Sour grapes have left some of the classic works of John Steinbeck in a dust bowl.
The writer's stepdaughter told jurors in federal court Tuesday that film remakes of "The Grapes of Wrath" and "East of Eden" fell apart because Steinbeck's son and daughter-in-law impeded the projects.
Waverly Scott Kaffaga alleges that long-running litigation over the author's estate has prevented her from making the most of Steinbeck's copyrights at a time when marquee names such as Steven Spielberg and Jennifer Lawrence were interested in bringing some his masterpieces back to the screen.
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"The catalog has been dirtied by these legalities," Kaffaga said. "The whole Steinbeck canon has been put into doubt."
Kaffaga, daughter of the late author's third wife, Elaine, is suing the estate of stepbrother Thomas Steinbeck, who died last year, and his widow and their company.
The lawsuit follows a decades-long dispute between Thomas Steinbeck and Kaffaga's mother over control of the author's works.
Thomas Steinbeck has lost most rounds in court, including a lawsuit he and the daughter of his late brother, John Steinbeck IV, brought that spurred Kaffaga to countersue in the current case.
A judge already ruled the couple breached a contract with Kaffaga. Jurors must decide if Thomas and Gail Steinbeck interfered with deals and should pay up.
Attorneys for Kaffaga did not name a price in court, but Gail Steinbeck said they previously asked the judge for $6.5 million plus punitive damages.
Gail Steinbeck's lawyer said she never intentionally interfered in deals she and her husband would have benefited from and that would have served their interest promoting the Nobel Prize winner's legacy.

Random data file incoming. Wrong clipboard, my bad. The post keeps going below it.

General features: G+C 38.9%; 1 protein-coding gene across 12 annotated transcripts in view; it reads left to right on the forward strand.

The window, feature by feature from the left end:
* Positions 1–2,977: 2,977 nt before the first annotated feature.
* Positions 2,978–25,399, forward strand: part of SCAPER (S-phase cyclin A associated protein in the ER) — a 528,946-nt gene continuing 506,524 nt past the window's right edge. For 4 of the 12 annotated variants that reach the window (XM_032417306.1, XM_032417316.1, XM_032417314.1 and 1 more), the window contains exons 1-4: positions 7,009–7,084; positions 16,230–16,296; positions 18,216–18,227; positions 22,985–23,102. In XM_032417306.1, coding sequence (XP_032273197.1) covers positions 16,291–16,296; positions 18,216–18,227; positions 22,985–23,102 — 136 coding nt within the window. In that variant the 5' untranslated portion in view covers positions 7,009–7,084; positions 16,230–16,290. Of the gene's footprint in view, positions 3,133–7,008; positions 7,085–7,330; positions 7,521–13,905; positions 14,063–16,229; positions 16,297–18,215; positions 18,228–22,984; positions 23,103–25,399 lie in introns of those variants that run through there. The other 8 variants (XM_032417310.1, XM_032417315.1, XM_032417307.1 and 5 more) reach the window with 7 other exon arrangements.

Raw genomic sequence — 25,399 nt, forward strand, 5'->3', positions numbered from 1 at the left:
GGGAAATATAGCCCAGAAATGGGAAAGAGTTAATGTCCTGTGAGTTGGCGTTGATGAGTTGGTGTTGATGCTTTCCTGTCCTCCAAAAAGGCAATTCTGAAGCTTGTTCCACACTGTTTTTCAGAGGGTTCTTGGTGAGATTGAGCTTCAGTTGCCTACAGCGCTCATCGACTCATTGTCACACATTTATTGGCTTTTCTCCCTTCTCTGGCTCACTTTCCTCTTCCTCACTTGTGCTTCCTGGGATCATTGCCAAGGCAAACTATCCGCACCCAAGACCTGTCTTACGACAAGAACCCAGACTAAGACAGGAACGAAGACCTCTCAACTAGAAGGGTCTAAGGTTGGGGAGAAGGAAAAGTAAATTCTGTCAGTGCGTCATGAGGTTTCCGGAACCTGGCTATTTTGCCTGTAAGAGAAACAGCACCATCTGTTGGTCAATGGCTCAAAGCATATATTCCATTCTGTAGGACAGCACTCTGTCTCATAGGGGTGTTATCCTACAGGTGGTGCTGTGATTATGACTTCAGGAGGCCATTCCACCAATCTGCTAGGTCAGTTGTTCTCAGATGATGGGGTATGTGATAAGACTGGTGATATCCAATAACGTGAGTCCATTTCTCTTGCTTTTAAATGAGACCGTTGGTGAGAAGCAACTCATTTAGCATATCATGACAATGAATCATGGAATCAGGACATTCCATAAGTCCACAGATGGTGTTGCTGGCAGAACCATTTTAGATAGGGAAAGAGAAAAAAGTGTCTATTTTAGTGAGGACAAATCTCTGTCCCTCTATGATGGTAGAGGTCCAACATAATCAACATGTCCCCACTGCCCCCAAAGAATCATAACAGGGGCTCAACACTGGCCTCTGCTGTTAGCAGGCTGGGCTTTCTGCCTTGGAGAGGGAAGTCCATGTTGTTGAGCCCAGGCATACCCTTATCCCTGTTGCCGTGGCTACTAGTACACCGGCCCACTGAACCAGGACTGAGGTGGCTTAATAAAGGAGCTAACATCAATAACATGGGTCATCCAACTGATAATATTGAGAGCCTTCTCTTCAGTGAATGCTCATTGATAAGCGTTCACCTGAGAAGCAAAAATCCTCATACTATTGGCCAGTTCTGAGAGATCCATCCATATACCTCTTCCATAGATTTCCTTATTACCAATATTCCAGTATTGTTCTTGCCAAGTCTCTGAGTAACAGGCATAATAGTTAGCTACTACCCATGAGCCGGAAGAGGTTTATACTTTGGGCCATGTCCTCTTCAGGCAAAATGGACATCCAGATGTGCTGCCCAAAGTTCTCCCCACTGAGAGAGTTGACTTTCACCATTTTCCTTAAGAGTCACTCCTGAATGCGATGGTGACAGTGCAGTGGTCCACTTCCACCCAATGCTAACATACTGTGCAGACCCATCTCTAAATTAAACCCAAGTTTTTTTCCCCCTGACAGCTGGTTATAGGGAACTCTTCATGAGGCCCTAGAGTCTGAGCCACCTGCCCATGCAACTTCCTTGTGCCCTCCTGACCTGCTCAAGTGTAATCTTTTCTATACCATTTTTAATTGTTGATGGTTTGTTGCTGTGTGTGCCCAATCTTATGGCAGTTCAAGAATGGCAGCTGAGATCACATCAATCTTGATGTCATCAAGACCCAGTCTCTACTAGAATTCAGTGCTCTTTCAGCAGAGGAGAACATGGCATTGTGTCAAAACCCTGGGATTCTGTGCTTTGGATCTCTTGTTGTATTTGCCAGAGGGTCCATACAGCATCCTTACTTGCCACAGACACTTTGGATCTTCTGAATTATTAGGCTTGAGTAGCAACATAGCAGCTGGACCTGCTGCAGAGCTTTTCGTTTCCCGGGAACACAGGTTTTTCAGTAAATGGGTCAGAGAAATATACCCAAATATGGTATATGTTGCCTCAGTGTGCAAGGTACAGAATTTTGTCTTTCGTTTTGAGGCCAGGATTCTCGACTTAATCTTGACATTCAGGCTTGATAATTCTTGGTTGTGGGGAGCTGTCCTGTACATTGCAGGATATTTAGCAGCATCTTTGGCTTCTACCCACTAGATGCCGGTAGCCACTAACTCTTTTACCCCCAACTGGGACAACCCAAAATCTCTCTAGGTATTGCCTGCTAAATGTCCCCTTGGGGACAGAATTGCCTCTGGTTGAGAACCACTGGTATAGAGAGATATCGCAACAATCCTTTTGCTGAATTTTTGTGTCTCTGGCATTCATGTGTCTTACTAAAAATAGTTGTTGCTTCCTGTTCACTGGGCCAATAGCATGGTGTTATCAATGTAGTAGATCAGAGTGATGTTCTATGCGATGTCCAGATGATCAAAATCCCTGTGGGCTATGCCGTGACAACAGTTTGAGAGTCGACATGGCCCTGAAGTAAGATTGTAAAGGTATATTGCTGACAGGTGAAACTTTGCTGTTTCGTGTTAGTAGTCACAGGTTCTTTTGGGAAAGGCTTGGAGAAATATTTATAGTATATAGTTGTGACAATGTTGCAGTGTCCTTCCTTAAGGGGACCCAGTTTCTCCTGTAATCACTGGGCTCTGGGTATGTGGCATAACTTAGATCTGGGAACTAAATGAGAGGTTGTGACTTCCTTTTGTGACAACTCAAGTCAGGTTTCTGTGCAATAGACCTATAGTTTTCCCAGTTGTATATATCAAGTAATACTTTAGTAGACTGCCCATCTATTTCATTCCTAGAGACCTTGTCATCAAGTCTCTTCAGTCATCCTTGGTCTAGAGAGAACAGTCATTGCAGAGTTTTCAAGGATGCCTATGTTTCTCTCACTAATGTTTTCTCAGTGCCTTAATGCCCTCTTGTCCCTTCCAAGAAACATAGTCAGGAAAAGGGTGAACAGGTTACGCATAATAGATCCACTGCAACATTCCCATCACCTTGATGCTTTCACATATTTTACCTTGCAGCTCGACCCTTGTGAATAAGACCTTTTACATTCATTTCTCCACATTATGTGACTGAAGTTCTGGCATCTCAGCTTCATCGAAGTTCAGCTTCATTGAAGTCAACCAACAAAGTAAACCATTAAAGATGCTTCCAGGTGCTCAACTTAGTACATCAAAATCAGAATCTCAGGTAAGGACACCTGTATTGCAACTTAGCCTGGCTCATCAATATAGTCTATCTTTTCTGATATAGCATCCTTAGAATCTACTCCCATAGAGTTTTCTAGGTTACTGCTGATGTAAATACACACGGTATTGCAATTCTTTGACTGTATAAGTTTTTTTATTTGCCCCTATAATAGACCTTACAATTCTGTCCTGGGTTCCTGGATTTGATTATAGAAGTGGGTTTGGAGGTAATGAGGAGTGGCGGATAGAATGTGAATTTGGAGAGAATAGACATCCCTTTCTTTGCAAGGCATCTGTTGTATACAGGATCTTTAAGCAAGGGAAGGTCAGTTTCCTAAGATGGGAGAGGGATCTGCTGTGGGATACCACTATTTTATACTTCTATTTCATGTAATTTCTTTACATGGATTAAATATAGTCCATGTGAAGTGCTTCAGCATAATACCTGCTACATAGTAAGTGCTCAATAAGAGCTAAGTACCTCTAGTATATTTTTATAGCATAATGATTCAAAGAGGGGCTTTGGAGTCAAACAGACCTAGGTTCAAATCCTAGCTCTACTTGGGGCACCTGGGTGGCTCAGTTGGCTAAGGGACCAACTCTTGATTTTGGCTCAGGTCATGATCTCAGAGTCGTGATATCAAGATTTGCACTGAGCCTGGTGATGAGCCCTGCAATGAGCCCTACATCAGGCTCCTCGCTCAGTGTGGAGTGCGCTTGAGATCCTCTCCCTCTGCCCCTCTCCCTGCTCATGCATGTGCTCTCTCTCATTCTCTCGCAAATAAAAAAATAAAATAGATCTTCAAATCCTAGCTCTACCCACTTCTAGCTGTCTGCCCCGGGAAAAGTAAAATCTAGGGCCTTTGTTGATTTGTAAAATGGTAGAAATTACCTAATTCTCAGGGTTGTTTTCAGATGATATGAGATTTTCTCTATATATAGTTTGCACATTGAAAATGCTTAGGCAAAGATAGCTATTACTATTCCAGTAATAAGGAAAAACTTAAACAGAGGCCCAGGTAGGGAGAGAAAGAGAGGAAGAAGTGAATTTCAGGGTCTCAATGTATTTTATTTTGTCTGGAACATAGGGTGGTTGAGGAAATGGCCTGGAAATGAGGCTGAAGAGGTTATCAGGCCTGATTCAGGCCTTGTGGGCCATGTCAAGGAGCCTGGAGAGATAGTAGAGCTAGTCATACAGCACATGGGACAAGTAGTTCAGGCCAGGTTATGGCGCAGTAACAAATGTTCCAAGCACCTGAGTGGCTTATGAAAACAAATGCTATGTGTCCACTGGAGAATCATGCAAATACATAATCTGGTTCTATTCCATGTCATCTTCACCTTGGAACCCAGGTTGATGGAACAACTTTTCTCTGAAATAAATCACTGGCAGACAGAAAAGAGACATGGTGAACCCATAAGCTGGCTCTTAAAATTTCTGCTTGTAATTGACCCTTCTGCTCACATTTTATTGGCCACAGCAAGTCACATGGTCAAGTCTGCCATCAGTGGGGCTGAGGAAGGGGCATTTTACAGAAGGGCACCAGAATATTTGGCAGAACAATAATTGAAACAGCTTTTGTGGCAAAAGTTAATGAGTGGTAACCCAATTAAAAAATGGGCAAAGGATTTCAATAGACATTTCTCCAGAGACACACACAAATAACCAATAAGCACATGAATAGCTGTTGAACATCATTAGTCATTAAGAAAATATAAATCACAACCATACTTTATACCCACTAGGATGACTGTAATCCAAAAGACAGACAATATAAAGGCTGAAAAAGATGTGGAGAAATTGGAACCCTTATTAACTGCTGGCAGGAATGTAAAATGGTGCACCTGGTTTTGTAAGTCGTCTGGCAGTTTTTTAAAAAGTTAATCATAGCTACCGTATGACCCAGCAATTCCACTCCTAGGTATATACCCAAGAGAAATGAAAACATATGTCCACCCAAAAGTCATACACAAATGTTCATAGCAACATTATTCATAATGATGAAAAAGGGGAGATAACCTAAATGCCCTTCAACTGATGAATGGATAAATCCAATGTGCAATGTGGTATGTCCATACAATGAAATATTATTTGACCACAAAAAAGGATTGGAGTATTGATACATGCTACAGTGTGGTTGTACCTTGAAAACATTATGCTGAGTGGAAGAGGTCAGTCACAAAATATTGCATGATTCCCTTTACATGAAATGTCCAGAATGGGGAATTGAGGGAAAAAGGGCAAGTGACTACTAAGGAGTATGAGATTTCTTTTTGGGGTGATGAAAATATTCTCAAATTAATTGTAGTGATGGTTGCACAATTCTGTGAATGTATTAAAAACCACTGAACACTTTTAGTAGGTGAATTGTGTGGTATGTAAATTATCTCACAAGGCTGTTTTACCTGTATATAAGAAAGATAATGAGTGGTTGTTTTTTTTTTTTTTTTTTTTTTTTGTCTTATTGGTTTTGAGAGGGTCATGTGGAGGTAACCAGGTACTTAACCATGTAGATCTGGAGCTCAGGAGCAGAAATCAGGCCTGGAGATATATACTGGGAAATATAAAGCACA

An attorney for Kaffaga said Gail Steinbeck caught wind of projects and then threatened movie makers that she and her husband had legal rights to the work and also cut secret side deals without notifying Kaffaga.
In one instance, Thomas Steinbeck secretly signed a $650,000 deal with DreamWorks to be an executive producer on a film remake of "The Grapes of Wrath," the Pulitzer Prize-winning novel that starred Henry Fonda on the silver screen that won two Oscars.
Producers and directors later dropped the remakes because they feared litigation by the Steinbecks, Kaffaga's attorney Susan Kohlmann said in her opening statement.
Kohlmann put Gail Steinbeck on the witness stand early in the case and displayed emails that she wrote suggesting that a reported remake of "East of Eden" starring Lawrence would be "litigation city."
Another email Gail Steinbeck wrote after her husband lost a related court case in New York suggested litigation wouldn't end until "I draw my last breath."
Steinbeck laughed off that comment in testimony, saying, "Oh, that was silly."
Defense attorney Matthew Berger noted that Kaffaga was never adopted by John Steinbeck and was not one of his heirs. He said Thomas Steinbeck was a co-owner of his father's copyright and received royalties.
Gail Steinbeck estimated conservatively that her husband received $120,000 a year in publishing royalties from the author's work -- and as much as $200,000 in some years.
Berger said Kaffaga's claim had no merit and she wasn't entitled to any damages because most movies optioned are never made and that estimated revenue from unproduced projects was speculation.
Berger suggested Kaffaga was using Thomas' inheritance to sue his widow.